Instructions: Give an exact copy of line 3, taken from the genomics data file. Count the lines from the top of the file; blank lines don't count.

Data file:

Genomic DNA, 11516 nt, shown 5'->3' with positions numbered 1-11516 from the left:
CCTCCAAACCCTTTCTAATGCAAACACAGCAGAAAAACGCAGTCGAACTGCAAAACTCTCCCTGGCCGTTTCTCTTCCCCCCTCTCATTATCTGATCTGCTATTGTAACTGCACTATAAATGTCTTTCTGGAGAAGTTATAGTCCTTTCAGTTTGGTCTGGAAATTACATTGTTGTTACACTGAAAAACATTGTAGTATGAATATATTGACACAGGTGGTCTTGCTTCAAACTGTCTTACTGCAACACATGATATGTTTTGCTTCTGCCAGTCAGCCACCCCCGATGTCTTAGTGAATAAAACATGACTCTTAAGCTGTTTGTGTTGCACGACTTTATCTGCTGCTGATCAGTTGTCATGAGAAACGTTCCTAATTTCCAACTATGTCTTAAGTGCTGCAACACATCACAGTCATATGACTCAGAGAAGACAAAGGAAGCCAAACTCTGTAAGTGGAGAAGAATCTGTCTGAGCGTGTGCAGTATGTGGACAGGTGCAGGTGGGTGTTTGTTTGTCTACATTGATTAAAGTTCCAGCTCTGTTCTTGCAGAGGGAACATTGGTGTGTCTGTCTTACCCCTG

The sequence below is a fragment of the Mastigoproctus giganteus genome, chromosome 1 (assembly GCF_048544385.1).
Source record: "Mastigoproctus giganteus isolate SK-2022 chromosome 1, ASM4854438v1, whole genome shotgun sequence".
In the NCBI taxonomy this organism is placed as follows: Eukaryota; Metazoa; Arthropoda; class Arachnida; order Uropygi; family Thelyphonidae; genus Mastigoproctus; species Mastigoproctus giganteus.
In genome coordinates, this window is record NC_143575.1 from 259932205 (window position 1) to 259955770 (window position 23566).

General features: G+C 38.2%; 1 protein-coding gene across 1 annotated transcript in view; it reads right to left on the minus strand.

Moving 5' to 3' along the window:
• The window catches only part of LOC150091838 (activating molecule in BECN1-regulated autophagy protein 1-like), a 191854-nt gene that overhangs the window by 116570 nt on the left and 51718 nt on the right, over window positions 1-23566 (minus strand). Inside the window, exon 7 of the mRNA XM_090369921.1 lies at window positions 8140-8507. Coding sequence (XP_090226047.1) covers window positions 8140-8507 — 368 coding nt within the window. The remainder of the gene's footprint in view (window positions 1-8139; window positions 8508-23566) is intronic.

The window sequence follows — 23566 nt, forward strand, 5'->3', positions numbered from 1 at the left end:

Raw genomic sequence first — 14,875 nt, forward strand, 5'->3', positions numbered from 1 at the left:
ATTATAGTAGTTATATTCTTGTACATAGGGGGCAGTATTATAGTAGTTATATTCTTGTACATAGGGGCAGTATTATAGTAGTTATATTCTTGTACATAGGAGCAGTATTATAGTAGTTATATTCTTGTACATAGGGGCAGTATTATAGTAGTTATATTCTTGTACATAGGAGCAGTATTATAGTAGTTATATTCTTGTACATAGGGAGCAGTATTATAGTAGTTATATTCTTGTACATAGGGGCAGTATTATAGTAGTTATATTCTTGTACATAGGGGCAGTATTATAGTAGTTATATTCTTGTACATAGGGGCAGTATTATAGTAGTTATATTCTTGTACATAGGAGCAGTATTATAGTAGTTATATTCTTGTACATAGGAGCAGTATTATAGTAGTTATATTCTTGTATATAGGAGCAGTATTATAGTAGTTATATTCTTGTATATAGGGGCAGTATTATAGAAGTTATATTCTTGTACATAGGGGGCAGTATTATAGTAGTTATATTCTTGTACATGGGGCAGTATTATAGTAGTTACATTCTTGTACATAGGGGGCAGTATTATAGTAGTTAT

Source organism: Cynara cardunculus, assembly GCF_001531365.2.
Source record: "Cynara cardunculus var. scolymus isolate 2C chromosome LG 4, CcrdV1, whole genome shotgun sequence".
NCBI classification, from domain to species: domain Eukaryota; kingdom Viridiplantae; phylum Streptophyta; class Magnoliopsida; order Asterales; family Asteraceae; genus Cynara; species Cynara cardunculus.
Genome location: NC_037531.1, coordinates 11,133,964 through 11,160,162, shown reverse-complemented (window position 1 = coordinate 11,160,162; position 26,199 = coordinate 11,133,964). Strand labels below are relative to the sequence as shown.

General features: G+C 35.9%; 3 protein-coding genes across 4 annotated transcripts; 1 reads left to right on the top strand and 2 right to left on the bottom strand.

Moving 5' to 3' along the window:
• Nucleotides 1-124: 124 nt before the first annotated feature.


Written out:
The sequence below is a fragment of the Mastigoproctus giganteus genome, chromosome 1 (assembly GCF_048544385.1).